27. Memorandum From John D. Negroponte of the National Security Council Staff to the President’s Assistant for National Security Affairs (Kissinger)1


  • Ambassador Porter Recommends that After Peking Visit We Consider Suspending Paris Talks Unless DRV Permits Access to our POW’s By Neutral Body and Agrees to Exchange of Sick and Wounded


Ambassador Porter has sent you a message [less than 1 line not declassified]recommending that after the Peking visit2 you consider sending a private message to the North Vietnamese to the effect that unless they permit access to prisoners by a neutral body and agree to an exchange of sick and wounded prisoners we will suspend the Paris Talks until further notice (Tab B).3

Ambassador Porter notes that he has already dealt with Xuan Thuy’s statement that access cannot be granted to our POW’s in Vietnam because it might trigger a U.S. commando raid. In a recent plenary session Porter pointed out that it would be a simple matter to bring the prisoners to a neutral medical body in Hanoi for inspection without revealing the locations of detention camps.

Advantages and Disadvantages of Porter’s Proposal


This course of action might actually have an impact on the DRV’s approach to the handling of our POW’s, if indeed they are sensitive about the prospect of losing the Paris Plenary forum.
The GVN would welcome this step as an indication of firmness in our position, particularly in the aftermath of all the fuss about “flexibility.”
We would in effect be temporarily closing down a forum which is widely considered to be sterile. It is also a forum which many judge [Page 108] as offering a better propaganda platform to the DRV than to the allied side.
It would demonstrate in yet another concrete way that we really care about our men held captive in North Vietnam.


The suspension suggested might not have the desired effect of gaining access to our POW’s and the exchange of sick and wounded.
This course might generate unnecessary criticism from those who would prefer to blame us rather than the DRV for lack of progress in Paris.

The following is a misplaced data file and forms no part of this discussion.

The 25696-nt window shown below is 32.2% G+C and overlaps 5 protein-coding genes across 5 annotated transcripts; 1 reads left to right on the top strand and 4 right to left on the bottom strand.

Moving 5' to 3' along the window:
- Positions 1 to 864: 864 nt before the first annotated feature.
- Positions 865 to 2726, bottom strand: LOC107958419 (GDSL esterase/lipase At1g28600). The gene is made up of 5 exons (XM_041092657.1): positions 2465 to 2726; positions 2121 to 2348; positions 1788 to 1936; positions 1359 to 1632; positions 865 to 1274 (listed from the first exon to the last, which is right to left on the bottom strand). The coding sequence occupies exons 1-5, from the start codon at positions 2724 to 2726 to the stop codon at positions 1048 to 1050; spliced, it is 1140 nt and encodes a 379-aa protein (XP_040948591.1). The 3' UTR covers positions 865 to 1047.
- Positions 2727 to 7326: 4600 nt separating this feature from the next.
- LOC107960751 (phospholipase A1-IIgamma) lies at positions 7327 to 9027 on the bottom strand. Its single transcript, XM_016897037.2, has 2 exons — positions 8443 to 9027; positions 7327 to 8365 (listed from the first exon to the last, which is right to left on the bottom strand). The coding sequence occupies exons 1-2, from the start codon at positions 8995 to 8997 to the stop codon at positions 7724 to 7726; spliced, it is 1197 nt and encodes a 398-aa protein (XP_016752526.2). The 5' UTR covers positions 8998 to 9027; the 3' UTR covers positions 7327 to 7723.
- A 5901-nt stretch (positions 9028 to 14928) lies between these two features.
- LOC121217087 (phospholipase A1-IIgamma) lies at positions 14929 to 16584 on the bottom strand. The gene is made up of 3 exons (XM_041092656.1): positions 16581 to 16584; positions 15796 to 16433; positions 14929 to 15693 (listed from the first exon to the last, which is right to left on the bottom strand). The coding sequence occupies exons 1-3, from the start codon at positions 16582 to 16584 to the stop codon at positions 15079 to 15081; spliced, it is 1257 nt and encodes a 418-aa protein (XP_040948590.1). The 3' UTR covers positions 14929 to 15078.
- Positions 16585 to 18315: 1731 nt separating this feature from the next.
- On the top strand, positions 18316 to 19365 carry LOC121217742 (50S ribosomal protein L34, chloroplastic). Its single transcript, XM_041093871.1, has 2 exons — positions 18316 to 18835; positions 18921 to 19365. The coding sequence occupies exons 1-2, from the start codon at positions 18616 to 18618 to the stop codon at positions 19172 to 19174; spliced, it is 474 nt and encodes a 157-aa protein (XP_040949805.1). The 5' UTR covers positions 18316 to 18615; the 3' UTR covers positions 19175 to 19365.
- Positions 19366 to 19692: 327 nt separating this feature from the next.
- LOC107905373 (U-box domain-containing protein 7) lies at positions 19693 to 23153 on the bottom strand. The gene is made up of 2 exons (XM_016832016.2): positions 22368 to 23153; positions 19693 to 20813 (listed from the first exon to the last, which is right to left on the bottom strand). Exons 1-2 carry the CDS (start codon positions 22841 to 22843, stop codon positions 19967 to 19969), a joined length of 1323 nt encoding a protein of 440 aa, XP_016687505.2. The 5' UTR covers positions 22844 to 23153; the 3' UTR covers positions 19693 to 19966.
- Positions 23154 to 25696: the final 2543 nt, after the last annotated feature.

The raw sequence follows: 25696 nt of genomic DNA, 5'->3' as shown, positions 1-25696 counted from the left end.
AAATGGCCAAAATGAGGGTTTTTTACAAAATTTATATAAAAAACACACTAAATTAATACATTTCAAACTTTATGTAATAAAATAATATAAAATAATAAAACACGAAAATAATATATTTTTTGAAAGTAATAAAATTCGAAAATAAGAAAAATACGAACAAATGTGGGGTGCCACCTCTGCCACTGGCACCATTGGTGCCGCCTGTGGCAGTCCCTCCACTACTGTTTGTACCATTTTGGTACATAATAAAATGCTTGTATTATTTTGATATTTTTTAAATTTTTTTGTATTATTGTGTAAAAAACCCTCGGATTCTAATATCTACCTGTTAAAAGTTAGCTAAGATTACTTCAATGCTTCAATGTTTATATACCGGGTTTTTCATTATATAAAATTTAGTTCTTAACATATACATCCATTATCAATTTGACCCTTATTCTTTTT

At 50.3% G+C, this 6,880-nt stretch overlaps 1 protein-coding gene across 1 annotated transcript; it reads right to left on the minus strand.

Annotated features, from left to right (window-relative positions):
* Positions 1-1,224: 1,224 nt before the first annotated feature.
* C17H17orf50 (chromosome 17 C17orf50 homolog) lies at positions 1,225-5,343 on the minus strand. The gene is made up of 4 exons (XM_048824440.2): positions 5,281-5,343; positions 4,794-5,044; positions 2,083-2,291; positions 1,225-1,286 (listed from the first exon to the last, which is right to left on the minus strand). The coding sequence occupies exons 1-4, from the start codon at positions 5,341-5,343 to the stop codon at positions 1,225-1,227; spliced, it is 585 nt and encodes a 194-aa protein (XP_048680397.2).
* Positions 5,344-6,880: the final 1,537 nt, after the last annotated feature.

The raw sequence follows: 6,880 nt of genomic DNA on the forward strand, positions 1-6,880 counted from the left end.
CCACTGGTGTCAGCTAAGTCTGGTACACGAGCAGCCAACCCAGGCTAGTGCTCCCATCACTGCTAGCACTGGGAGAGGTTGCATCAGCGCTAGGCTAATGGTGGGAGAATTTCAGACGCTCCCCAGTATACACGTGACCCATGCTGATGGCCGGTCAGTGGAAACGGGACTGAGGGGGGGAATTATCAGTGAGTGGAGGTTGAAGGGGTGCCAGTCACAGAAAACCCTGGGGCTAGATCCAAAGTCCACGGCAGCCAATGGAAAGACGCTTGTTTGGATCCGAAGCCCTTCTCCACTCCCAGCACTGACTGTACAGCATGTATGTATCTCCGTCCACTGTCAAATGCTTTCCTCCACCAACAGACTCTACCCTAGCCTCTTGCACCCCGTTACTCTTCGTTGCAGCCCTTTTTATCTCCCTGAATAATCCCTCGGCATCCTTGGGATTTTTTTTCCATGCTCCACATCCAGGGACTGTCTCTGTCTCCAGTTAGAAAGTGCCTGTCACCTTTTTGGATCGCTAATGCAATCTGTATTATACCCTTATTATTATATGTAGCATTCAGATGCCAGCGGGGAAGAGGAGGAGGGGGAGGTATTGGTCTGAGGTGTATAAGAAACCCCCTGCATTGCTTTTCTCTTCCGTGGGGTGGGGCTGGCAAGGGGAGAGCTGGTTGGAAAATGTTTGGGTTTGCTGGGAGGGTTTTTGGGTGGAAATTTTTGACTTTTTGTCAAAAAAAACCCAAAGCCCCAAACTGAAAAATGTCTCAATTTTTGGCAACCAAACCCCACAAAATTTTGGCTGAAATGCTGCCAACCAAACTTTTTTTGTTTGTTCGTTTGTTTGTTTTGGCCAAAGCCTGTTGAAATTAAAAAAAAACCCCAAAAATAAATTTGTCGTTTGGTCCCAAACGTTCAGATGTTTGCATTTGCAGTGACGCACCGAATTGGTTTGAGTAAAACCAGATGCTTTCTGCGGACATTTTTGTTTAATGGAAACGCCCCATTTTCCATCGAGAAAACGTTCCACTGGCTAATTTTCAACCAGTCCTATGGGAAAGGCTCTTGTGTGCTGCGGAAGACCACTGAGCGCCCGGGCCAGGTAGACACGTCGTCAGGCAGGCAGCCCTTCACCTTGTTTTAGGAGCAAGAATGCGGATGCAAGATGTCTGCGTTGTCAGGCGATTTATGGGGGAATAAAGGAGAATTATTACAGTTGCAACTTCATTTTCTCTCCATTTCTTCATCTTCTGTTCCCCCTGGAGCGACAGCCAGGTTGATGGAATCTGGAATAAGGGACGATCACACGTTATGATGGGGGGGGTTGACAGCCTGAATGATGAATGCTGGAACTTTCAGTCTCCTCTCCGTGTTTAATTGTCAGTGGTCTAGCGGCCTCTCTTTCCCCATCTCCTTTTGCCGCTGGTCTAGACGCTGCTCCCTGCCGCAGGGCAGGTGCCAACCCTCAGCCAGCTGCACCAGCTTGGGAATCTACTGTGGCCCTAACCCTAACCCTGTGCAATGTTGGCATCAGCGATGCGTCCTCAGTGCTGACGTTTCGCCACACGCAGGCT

We would disrupt a channel which has been useful in minor ways (e.g. exchanging messages about POW packages, orchestrating our public stance with our private initiatives, and maintaining the talks as a symbol of our willingness to negotiate seriously with the other side whenever it is prepared to do so).
As a general proposition, we would simply be making more of a fuss about the Paris Talks than most people think it is worth.

Our Views

We think Ambassador Porter’s recommendation has some merit and, of course, is very much in keeping with his innovative style.

The key judgment would seem to boil down to weighing the advantage of showing our real concern for our POW’s versus the disadvantage of the adverse publicity we might get for in effect taking the initiative in suspending the talks.

We believe this is really a toss-up judgment which only you and the President can decide. We have, however, prepared a draft reply to Porter on the assumption that you will decide against the proposal, pointing out that this is an idea that we may wish to hold in reserve but we do not wish to rock the Paris boat quite so much at this time.


That you approve the message to Porter at Tab A.4

  1. Source: National Archives, Nixon Presidential Materials, NSC Files, Box 1135, Jon Howe, Trip Files, John Negroponte Negotiations File, 1972–1973. Secret; Eyes Only. Sent for action.
  2. On February 21, Nixon was scheduled to embark on a state visit to the People’s Republic of China, the first ever by an American President. The Vietnam war was to be a major topic of discussion.
  3. Attached but not printed is backchannel message 570 from Paris, February 14.
  4. Negroponte’s draft for Kissinger’s signature at Tab A states: “We think your idea has merit although the President may wish to hold it in reserve for a while.” The backchannel message sent to Porter on February 16 concludes: “After we return from Peking we will consider your suggestion in 570 about suspending talks. There of course should be no movement in that direction in the interim.” (National Archives, Nixon Presidential Materials, NSC Files, Kissinger Office Files, Box 107, Country Files, Far East, Vietnam Negotiations, Paris Negotiations, January 25, 1972–January 1973)